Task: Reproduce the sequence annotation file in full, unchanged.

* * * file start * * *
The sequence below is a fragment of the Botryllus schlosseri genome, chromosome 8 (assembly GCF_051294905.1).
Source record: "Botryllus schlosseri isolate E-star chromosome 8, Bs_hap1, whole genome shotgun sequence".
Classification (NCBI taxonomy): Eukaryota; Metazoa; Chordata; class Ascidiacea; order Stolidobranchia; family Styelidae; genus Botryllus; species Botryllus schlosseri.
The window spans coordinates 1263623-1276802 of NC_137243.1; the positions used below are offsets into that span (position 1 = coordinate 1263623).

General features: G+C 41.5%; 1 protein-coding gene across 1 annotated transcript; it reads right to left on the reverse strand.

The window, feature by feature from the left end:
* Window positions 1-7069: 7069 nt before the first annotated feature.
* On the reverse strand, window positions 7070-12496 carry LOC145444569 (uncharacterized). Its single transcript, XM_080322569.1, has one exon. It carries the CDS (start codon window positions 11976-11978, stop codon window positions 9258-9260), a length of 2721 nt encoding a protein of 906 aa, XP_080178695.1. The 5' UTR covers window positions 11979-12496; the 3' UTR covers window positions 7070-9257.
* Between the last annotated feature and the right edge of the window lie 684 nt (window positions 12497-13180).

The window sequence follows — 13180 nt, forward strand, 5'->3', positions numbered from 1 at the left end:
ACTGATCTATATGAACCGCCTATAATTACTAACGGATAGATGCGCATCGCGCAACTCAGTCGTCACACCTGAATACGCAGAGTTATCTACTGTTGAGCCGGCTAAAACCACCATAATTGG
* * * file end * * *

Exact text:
The sequence below is a fragment of the Botryllus schlosseri genome, chromosome 8 (assembly GCF_051294905.1).
Source record: "Botryllus schlosseri isolate E-star chromosome 8, Bs_hap1, whole genome shotgun sequence".
Classification (NCBI taxonomy): Eukaryota; Metazoa; Chordata; class Ascidiacea; order Stolidobranchia; family Styelidae; genus Botryllus; species Botryllus schlosseri.
The window spans coordinates 1263623-1276802 of NC_137243.1; the positions used below are offsets into that span (position 1 = coordinate 1263623).

General features: G+C 41.5%; 1 protein-coding gene across 1 annotated transcript; it reads right to left on the reverse strand.

The window, feature by feature from the left end:
* Window positions 1-7069: 7069 nt before the first annotated feature.
* On the reverse strand, window positions 7070-12496 carry LOC145444569 (uncharacterized). Its single transcript, XM_080322569.1, has one exon. It carries the CDS (start codon window positions 11976-11978, stop codon window positions 9258-9260), a length of 2721 nt encoding a protein of 906 aa, XP_080178695.1. The 5' UTR covers window positions 11979-12496; the 3' UTR covers window positions 7070-9257.
* Between the last annotated feature and the right edge of the window lie 684 nt (window positions 12497-13180).

The window sequence follows — 13180 nt, forward strand, 5'->3', positions numbered from 1 at the left end:
ACTGATCTATATGAACCGCCTATAATTACTAACGGATAGATGCGCATCGCGCAACTCAGTCGTCACACCTGAATACGCAGAGTTATCTACTGTTGAGCCGGCTAAAACCACCATAATTGG